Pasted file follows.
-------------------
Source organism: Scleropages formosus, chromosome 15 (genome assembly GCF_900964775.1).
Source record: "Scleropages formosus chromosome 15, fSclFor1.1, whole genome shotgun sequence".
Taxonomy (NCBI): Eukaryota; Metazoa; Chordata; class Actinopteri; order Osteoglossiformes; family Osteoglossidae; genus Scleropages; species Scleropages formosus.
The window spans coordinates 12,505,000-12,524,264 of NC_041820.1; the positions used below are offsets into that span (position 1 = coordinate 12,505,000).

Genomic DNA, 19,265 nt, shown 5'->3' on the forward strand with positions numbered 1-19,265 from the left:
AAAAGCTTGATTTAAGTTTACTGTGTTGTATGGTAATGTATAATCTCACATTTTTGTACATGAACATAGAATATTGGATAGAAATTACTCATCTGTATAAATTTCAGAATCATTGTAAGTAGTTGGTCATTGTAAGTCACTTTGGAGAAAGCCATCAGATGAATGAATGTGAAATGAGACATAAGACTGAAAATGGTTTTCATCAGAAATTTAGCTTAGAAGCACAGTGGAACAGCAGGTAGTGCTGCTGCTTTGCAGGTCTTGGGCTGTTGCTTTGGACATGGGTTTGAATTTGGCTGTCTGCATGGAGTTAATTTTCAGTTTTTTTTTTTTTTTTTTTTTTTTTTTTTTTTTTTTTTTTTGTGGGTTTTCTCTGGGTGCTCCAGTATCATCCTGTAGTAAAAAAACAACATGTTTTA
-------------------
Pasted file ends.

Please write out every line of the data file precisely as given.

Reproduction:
Source organism: Scleropages formosus, chromosome 15 (genome assembly GCF_900964775.1).
Source record: "Scleropages formosus chromosome 15, fSclFor1.1, whole genome shotgun sequence".
Taxonomy (NCBI): Eukaryota; Metazoa; Chordata; class Actinopteri; order Osteoglossiformes; family Osteoglossidae; genus Scleropages; species Scleropages formosus.
The window spans coordinates 12,505,000-12,524,264 of NC_041820.1; the positions used below are offsets into that span (position 1 = coordinate 12,505,000).

Genomic DNA, 19,265 nt, shown 5'->3' on the forward strand with positions numbered 1-19,265 from the left:
AAAAGCTTGATTTAAGTTTACTGTGTTGTATGGTAATGTATAATCTCACATTTTTGTACATGAACATAGAATATTGGATAGAAATTACTCATCTGTATAAATTTCAGAATCATTGTAAGTAGTTGGTCATTGTAAGTCACTTTGGAGAAAGCCATCAGATGAATGAATGTGAAATGAGACATAAGACTGAAAATGGTTTTCATCAGAAATTTAGCTTAGAAGCACAGTGGAACAGCAGGTAGTGCTGCTGCTTTGCAGGTCTTGGGCTGTTGCTTTGGACATGGGTTTGAATTTGGCTGTCTGCATGGAGTTAATTTTCAGTTTTTTTTTTTTTTTTTTTTTTTTTTTTTTTTTTTTTTTTTGTGGGTTTTCTCTGGGTGCTCCAGTATCATCCTGTAGTAAAAAAACAACATGTTTTA